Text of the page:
0

I understand the term plurality to mean many or multiple within patent law. Patent No. 9,598,822 uses the following sentence.

"The system according to claim 1, wherein the one or more drone vehicles includes a plurality of the drone vehicles"

Does this mean: There could be many drone vehicles within each drone vehicle? When referring to one drone vehicle this could include many drone vehicles?

Any help greatly appreciated as this was recently granted and I would like to use the language as a template.

  • 1
    I'd prefer to leave answering up to a patent lawyer. However, I interpret this to mean that one or more can mean a larger number of vehicles, not that the vehicles contain vehicles within them. – Eric Shain Aug 15 '17 at 14:13
  • As part of a dependent for an independent claim stating "one or more drones", the dependency may be merely redundant surplusage, where "plurality" is obviously a subset of "one or more", where such subset doesn't include "one". Not clear why someone would claim it that way. Twice. There is no need or mention for any drone itself "including" within itself, any other drone, and it would be incongruous unless the specification actually teaches such a thing. – Upnorth Aug 15 '17 at 19:19
0

You have to take its meaning within the context of the patent as a whole, which I have not done. But, based on the sentence it could mean that there is are many drone vehicles included in the one or more drone vehicles.

0

Does this mean: There could be many drone vehicles within each drone vehicle? When referring to one drone vehicle this could include many drone vehicles?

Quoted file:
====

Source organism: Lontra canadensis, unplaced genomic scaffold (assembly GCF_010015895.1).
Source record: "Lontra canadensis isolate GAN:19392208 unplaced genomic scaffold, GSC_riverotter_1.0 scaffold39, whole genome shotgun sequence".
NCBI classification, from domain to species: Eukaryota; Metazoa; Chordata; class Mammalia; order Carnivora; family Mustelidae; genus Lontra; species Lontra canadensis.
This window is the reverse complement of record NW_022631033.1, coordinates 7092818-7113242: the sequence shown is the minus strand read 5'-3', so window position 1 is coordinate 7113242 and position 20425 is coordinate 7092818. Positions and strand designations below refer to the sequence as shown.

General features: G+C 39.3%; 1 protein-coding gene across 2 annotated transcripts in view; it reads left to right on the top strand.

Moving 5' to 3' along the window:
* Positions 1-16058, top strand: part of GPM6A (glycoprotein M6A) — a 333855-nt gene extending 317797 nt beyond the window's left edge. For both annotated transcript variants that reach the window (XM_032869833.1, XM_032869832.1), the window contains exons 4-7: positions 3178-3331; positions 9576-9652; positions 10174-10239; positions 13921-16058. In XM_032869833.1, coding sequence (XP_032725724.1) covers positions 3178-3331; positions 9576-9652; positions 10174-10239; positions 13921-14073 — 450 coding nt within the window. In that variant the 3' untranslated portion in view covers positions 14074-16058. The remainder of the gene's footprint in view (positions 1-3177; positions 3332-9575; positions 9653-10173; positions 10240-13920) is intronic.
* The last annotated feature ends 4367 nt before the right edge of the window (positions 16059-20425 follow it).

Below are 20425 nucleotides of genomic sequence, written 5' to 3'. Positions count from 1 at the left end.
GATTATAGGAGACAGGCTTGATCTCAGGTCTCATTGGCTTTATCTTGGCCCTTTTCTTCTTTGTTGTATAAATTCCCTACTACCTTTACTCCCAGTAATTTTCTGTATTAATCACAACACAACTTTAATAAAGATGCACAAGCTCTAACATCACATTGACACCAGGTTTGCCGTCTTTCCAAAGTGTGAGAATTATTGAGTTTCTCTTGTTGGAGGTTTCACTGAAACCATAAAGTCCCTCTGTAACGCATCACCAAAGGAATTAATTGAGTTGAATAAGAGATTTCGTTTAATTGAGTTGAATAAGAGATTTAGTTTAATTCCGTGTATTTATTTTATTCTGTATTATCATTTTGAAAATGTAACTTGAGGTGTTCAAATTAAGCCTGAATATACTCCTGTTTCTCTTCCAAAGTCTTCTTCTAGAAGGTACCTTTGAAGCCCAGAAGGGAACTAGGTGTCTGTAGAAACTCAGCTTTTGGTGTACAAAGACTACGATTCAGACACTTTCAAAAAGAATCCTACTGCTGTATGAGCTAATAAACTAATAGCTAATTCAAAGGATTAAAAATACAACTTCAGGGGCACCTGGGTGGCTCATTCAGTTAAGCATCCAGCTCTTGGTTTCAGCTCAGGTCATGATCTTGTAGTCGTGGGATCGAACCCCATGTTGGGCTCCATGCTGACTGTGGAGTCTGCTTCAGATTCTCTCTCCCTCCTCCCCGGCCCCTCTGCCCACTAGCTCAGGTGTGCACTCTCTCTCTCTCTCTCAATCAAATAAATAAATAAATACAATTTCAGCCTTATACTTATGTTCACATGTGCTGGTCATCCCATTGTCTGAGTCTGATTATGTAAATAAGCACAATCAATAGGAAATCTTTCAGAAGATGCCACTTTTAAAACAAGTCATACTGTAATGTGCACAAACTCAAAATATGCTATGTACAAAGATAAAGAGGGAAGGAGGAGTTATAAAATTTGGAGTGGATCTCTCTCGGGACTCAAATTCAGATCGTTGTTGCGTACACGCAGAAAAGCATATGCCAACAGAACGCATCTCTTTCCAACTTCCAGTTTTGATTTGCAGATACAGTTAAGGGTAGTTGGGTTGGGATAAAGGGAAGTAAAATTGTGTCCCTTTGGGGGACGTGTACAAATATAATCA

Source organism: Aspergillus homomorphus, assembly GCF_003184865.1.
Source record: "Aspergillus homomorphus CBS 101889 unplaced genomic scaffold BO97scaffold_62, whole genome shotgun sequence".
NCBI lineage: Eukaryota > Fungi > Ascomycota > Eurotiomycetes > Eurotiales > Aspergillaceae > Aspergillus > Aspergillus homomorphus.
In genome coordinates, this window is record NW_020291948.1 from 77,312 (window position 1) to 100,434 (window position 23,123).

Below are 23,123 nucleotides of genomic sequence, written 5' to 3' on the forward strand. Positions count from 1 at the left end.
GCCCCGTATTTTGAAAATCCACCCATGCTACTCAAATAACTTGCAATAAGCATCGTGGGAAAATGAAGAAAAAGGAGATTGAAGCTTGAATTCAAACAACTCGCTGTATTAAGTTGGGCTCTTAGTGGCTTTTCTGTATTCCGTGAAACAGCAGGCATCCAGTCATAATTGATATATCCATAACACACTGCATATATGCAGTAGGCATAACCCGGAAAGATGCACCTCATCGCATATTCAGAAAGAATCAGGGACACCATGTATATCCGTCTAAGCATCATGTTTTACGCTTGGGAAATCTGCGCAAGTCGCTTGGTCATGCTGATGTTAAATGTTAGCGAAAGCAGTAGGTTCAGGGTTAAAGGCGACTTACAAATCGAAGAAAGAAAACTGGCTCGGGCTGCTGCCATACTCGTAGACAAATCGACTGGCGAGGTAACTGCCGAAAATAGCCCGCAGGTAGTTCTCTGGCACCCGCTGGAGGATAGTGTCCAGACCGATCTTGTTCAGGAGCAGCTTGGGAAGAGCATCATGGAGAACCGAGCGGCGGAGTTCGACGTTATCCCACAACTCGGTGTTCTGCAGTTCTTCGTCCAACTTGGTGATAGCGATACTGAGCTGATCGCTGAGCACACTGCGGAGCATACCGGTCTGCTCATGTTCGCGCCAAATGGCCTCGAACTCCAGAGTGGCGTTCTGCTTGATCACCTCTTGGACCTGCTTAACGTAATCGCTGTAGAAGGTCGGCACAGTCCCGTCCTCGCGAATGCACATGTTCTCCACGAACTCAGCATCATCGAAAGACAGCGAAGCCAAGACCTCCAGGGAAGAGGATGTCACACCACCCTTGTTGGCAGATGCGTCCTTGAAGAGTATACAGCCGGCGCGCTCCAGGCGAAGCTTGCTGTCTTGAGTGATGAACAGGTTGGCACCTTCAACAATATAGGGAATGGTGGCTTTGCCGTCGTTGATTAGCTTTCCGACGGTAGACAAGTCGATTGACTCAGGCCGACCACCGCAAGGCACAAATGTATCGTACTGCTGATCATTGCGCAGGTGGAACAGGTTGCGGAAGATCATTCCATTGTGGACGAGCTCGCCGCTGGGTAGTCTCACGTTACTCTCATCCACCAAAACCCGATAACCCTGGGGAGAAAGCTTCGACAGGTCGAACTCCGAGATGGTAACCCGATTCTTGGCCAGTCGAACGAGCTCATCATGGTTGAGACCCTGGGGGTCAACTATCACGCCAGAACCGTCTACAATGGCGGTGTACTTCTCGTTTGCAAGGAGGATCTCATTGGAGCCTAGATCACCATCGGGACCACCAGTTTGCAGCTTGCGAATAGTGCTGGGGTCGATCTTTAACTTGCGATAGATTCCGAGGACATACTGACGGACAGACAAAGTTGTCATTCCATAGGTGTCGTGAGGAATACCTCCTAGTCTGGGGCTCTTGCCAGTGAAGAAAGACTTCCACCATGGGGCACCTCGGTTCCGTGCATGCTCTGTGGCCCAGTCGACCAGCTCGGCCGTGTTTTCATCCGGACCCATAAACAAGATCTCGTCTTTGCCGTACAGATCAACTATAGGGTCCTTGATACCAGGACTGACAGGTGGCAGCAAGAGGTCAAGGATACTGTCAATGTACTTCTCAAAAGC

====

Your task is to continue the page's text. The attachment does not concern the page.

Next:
I have gone through the specifications, in my opinion one or more drone vehicles described in the claim are with respect to the lead vehicle i.e., a single lead vehicle can communicate with single or multiple number of drones which it can send the coordinates of track location where repairs are to be done.

0

Traditionally 'plurality' in patent drafting practise has meant 'a number greater than 1'.

If you ask 'why not just say "more than one"', then I haven't a good answer.

In a number of cases, colloquial verbal expressions have encountered official objection of some kind during the examination of patent applications, and when this has become a regular occurrence for a particular word or phrase, it has then fallen out of use in favor of whichever circumlocution became known as successful in getting around the objection of the type. This may be such a case.

Your Answer

By clicking “Post Your Answer”, you agree to our terms of service, privacy policy and cookie policy

Not the answer you're looking for? Browse other questions tagged or ask your own question.